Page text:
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Studio album by Mylène Farmer
Released 1995
Recorded Los Angeles, California
Genre Pop, rock
Length 57:47
Label Polydor
Producer Laurent Boutonnat
Mylène Farmer chronology
Dance Remixes
Live à Bercy
Singles from Anamorphosée
  1. "XXL"
    Released: September 19, 1995
  2. "L'Instant X"
    Released: December 12, 1995
  3. "California"
    Released: March 26, 1996
  4. "Comme j'ai mal"
    Released: June 1, 1996
  5. "Rêver"
    Released: November 16, 1996

Anamorphosée is the fourth studio album by Mylène Farmer, released on October 17, 1995. Led by the number-one single "XXL", the album was something of a departure from her previous work. Although it received mixed reviews from critics, the album was very successful, peaking at no.1 and staying on the French album chart for almost two years.

Background and writing[edit]

The movie Giorgino, produced by Laurent Boutonnat and in which Mylène Farmer starred, was both a critical and financial failure. Released on October 5, 1994, it was seen by barely 25,000 spectators in the first week and was the first setback in Farmer's career. As a result, the musical duo separated on bad terms, Boutonnat making Farmer responsible for this failure. The singer decided to go to Los Angeles, California,[1] where she fell into anonymity and changed hairstyle (she became blond with long hair). There she composed a new album, drawing inspiration from a Sogyal Rinpoche's book, Le Livre tibétain de la Vie et de la Mort. The singer's perception of life changed through her travels, and she confided in an interview that she was no longer afraid of death; so, she was more optimistic.[2] Finally, she called Boutonnat who joined her in Los Angeles for the recording.[3]

Jeff Dahlgren, who performed the role of Giorgio Volli in Giorgino, had a great influence in the early composition of this album and was part of the musical team involved in preparing it. Dissatisfied with the album's early work with Dahlgreen, Farmer reconnected with Boutonnat, and it quickly became his project. The album was recorded in the A&M studios and Record One in Los Angeles, and Boutonnat, who oversaw the production, chose the best American musicians at the time. Bertrand Châtenet, who had previously worked with Vanessa Paradis, was selected to mix the album.[4]

Lyrics and music[edit]

The album's title, "Anamorphosée" is a neologism in French-language (the noun exists, but not the past participle). The Hachette dictionary defines "anamorphose" as an "image of an object, distorted by certain optical devices (cylindrical mirrors, for example)." That word thus refers to the new music style of the singer.[5]

This album represents a departure from her previous work, in that the music is much more rock oriented. Five of the twelve tracks are ballads with melancholy text punctuated by American R&B-inspired arrangements. The lyrics are easier to understand and less cryptic than her previous albums. Although some themes dear to the artist are addressed in Anamorphosée, sadness and pain are much less present in this album which is more about the spirituality (Buddhism).[4][6]

For the first time, Farmer wrote a song completely by herself, "Tomber 7 fois..."

Critical reception[edit]

Professional ratings
Review scores
Source Rating
Allmusic 3/5 stars[7]

The album was sometimes well received in media that have mainly noted the change in musical style. For example: "Farmer has moved away from the images that she stuck to the skin just to keep a sensuality remained intact" (Dernières Nouvelles d'Alsace).[8] The singer "has abandoned her eternal pessimism: the Mylène of 2000 is arrived, turned towards humanity with a big H and spirituality, via Lao Tzeu" (Double Face).[9] "It is a shift announced by the new disc" (La Dernière Heure).[10] With this album, "Farmer excels but against the current".[11] "The tonic music have a hope in its infancy, words less drawn by the taste of nothing" (Télérama).[12] "Anamorphosée has filled all hopes" (Vamp Canada).[13] "The production is, as always, impeccable" (Platine).[14]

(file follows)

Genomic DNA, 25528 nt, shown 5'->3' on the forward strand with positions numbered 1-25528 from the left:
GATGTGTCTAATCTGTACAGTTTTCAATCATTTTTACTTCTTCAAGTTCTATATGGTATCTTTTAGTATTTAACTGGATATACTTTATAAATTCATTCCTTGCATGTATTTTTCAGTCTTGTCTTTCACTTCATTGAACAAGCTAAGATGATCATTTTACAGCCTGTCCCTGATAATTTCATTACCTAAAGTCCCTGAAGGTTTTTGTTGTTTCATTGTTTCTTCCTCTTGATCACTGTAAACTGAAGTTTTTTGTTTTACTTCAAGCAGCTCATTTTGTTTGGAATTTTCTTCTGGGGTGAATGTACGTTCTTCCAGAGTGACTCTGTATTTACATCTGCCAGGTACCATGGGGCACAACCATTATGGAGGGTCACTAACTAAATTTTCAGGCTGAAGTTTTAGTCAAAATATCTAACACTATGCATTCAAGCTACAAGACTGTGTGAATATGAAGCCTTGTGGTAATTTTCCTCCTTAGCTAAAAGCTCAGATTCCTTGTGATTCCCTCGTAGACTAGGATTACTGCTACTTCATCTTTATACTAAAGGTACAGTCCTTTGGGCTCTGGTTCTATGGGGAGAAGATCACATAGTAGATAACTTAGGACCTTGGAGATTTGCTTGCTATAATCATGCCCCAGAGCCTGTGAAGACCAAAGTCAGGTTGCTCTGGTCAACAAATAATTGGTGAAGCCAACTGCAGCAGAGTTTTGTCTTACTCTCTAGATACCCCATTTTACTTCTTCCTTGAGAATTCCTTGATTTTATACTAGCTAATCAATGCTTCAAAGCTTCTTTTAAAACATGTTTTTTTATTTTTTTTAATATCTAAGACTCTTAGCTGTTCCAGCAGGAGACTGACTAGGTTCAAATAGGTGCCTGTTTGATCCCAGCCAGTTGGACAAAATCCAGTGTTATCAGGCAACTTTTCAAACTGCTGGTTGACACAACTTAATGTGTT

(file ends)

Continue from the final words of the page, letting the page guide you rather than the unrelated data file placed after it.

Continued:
However, some musical critics were very virulent to this album. For example, Le Monde stated that "the diversion of melodies from the band Nirvana makes hesitate between indignation and open laughs",[15] while L'Evènement du jeudi concluded its article saying it should better "to avoid" this album.

A Victoire de la Musique was awarded to this album, which was regarded as the French album the most exported in 1996.

Chart performances[edit]

The album went straight to #2 on French Album Chart on October 15, 1995, behind Céline Dion's D'eux. It stayed at this place on the following chart edition, before dropping. However, it re-reached the #2 in its 13th week and for four other non-consecutive weeks. Surprisingly, the album became number one for two weeks on January 18 and 25, 1997, about one year and a half after its release. It remained on the Top ten for 34 weeks and on the chart (Top 50) for a total of 77 weeks.[16] The album was also charted for four weeks on the Top Mid'Price, from March 20 to April 10, 2005 (with 5,499 copies sold), because it was re-released in a digipack version by Polydor.[17] The album was certified Double platinum disc by the SNEP in 1996,[18] then diamond in 2009.[19]

In Belgium (Wallonia), the album was charted for 71 weeks, from November 4, 1995 to April 12, 1997. It peaked at number two in its three first weeks, but was unable to reach number one (the chart was topped then by Céline Dion's D'eux); it appeared for 25 weeks in the top ten.[20]

In Switzerland, the album entered the chart at #25, its highest position, on November 12, 1995, before dropping. It left the chart after its sixth week.[21]


Year Title Date of release Physical sales
Certification Peak position
1995 "XXL" September 19, 1995 150,000 1 3 11
"L'Instant X" December 12, 1995 220,000 6 12
1996 "California" March 26, 1996 110,000 7 22
"Comme j'ai mal" June 1, 1996 90,000 11 21
"Rêver" November 16, 1996 110,000 7 12


  • CD - Crystal case
  • CD - Digipack
  • Casket - Format : 12" - Numbered - Limited edition (5,000)
  • Promotional casket - Format : 12"
  • 12"
  • Cassette
  • CD - Japan1